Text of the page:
Use of molecular and ultrastructural markers to evaluate stage conversion of Toxoplasma gondii in both the intermediate and definitive host.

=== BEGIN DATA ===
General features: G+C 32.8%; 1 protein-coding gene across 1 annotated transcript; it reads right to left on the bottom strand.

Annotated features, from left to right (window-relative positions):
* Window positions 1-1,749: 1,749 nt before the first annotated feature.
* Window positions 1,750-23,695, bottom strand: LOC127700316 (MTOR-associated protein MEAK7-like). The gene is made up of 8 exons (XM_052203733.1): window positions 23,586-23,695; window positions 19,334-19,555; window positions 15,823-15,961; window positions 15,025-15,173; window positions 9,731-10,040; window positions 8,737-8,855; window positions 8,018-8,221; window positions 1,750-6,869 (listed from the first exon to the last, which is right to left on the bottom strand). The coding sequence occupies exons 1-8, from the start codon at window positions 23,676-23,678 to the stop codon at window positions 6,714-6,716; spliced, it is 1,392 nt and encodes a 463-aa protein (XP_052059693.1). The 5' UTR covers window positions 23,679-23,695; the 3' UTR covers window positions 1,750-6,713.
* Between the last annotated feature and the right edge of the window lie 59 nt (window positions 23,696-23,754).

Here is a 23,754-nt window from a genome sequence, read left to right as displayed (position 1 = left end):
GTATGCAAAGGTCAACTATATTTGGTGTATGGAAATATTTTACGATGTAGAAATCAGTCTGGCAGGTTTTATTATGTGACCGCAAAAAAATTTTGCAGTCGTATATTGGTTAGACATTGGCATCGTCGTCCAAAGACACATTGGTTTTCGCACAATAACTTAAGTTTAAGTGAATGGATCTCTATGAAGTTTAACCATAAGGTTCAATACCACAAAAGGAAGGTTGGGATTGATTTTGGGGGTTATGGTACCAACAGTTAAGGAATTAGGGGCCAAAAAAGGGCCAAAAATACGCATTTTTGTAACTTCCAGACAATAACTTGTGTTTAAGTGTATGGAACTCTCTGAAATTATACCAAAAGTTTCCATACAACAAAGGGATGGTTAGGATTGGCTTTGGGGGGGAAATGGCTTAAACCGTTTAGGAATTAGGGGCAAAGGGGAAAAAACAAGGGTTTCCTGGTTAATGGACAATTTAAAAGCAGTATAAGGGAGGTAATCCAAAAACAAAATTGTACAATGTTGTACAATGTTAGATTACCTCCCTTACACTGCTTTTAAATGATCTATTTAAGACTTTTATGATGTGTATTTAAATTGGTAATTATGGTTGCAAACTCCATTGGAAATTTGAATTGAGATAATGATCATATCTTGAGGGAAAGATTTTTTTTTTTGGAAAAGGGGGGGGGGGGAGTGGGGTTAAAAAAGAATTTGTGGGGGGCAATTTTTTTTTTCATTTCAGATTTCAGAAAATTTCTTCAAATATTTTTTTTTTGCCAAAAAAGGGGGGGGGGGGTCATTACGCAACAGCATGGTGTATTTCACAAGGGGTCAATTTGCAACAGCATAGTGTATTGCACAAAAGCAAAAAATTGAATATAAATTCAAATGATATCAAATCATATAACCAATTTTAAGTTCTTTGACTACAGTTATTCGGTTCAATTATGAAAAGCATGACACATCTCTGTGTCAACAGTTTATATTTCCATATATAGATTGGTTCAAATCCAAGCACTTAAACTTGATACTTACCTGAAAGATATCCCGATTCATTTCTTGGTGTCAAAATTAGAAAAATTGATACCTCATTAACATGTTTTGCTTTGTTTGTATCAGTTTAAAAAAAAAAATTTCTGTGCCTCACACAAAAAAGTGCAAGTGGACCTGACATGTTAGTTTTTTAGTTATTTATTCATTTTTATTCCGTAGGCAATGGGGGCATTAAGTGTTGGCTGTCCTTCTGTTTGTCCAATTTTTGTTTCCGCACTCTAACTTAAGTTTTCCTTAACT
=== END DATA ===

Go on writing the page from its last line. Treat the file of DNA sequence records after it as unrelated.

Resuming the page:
Toxoplasma gondii has a complex life cycle involving definite (cat) and intermediate (all warm blooded animals) hosts. This gives rise to four infectious forms each of which has a distinctive biological role. Two (tachyzoite and merozoite) are involved in propagation within a host and two (bradyzoite and sporozoite) are involved in transmission to new hosts. The various forms can be identified by their structure, host parasite relationship and distinctive developmental processes. In the present in vivo study, the various stages have been evaluated by electron microscopy and immunocytochemistry using a panel of molecular markers relating to surface and cytoplasmic molecules, metabolic iso-enzymes and secreted proteins that can differentiate between tachyzoite, bradyzoite and coccidian development. Tachyzoites were characterised as being positive for surface antigen 1, enolase isoenzyme 2, lactic dehydrogenase isoenzyme 1 and negative for bradyzoite antigen 1. In contrast, bradyzoites were negative for SAG1 but positive for BAG1, ENO1 and LDH2. When stage conversion was followed in brain lesion at 10 and 15 days post-infection, tachyzoites were predominant but a number of single intermediate organisms displaying tachyzoite and certain bradyzoite markers were observed. At later time points, small groups of organisms displaying only bradyzoite markers were also present. A number (9) of dense granule proteins (GRA1-8, NTPase) have also been identified in both tachyzoites and bradyzoites but there were differences in their location during parasite development. All the dense granule proteins extensively label the parasitophorous vacuole during tachyzoite development. In contrast the tissue cyst wall displays variable staining for the dense granule proteins, which also expresses an additional unique cyst wall protein. The molecular differences could be identified at the single cell stage consistent with conversion occurring at the time of entry into a new cell. These molecular differences were reflected in the structural differences in the parasitophorous vacuoles observed by electron microscopy. Stage conversion to enteric (coccidian) development was limited to the enterocytes of the cat small intestine. Although no specific markers were available, this form of development can be identified by the absence of specific tachyzoite (SAG1) and bradyzoite (BAG1) markers although the isoenzymes ENO2 and LHD1 were expressed. There was also a significant difference in the expression of the dense granule proteins. The coccidian stages and merozoites only expressed two (GRA7 and NTPase) of the nine dense granule proteins and this was reflected in significant differences in the structure of the parasitophorous vacuole. The coccidian stages also undergo conversion from asexual to sexual development. The mechanism controlling this process is unknown but does not involve any change in the host cell type or parasitophorous vacuole and may be pre-programmed, since the number of asexual cycles was self-limiting. In conclusion, it was possible using a combination of molecular markers to identify tachyzoite, bradyzoite and coccidian development in tissue sections.